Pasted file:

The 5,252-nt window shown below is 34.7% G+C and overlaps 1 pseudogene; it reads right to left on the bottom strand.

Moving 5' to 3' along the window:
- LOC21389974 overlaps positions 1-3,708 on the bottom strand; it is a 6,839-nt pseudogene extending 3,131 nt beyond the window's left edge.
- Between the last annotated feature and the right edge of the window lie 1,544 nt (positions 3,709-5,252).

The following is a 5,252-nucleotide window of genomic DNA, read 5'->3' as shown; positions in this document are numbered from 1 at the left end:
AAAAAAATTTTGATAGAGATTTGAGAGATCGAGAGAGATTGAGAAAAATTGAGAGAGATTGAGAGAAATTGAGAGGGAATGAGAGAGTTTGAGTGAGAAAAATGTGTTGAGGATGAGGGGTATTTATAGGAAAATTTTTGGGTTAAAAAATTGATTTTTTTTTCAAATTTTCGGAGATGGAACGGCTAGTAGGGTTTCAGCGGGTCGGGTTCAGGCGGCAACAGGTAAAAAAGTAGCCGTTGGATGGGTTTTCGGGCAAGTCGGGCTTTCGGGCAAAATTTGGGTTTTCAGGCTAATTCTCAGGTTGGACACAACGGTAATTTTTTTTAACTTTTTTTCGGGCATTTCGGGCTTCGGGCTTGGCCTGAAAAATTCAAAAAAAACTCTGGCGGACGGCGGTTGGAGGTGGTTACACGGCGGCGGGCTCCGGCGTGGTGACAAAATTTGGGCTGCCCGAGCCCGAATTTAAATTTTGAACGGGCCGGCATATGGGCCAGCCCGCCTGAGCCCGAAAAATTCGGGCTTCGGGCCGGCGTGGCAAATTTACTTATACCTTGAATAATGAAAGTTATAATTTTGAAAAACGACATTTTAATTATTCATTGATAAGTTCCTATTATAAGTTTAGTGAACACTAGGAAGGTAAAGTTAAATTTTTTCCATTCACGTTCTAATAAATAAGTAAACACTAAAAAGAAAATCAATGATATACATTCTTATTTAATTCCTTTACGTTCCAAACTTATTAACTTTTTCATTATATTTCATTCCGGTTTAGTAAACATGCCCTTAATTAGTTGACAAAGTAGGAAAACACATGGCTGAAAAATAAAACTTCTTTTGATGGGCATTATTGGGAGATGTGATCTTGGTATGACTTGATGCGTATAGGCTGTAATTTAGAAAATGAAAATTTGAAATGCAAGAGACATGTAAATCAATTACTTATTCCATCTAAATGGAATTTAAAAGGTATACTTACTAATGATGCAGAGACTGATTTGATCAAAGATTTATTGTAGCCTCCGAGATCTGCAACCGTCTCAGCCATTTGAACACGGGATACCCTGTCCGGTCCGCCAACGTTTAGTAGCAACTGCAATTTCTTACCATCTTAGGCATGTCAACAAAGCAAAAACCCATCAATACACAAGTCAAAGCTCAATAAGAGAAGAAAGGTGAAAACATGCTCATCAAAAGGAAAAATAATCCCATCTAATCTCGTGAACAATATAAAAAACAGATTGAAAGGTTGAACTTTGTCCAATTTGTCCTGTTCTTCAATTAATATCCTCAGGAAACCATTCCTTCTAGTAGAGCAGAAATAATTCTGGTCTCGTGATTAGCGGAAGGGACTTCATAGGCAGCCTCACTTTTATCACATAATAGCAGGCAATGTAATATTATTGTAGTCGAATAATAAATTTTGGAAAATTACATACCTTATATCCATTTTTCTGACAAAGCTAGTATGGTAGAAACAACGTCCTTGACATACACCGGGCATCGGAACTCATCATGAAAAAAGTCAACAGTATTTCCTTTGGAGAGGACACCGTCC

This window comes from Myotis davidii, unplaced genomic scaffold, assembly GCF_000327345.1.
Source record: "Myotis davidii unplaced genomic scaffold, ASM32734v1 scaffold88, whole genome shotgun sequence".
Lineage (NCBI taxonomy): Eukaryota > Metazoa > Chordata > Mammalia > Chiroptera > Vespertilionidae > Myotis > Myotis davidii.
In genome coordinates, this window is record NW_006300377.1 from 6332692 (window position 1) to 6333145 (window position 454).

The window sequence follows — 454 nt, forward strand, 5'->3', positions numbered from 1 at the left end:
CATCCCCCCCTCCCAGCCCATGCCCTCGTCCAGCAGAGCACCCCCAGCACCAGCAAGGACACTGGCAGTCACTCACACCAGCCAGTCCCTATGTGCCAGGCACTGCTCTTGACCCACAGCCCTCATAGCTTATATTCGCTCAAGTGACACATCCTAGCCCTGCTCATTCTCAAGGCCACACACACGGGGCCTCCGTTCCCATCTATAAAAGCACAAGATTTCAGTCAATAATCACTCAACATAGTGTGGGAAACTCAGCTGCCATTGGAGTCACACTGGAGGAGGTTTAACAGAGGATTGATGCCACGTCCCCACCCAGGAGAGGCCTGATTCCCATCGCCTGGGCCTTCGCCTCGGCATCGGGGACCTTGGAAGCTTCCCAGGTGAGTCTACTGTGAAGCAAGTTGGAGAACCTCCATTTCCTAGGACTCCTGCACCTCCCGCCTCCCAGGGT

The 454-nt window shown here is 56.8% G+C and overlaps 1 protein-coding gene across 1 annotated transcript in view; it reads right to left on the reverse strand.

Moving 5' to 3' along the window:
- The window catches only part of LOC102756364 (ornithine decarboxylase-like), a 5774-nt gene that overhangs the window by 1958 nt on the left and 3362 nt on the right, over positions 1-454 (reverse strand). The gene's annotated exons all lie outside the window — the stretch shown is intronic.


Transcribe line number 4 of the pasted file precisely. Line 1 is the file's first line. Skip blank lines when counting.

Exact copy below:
- Between the last annotated feature and the right edge of the window lie 1,544 nt (positions 3,709-5,252).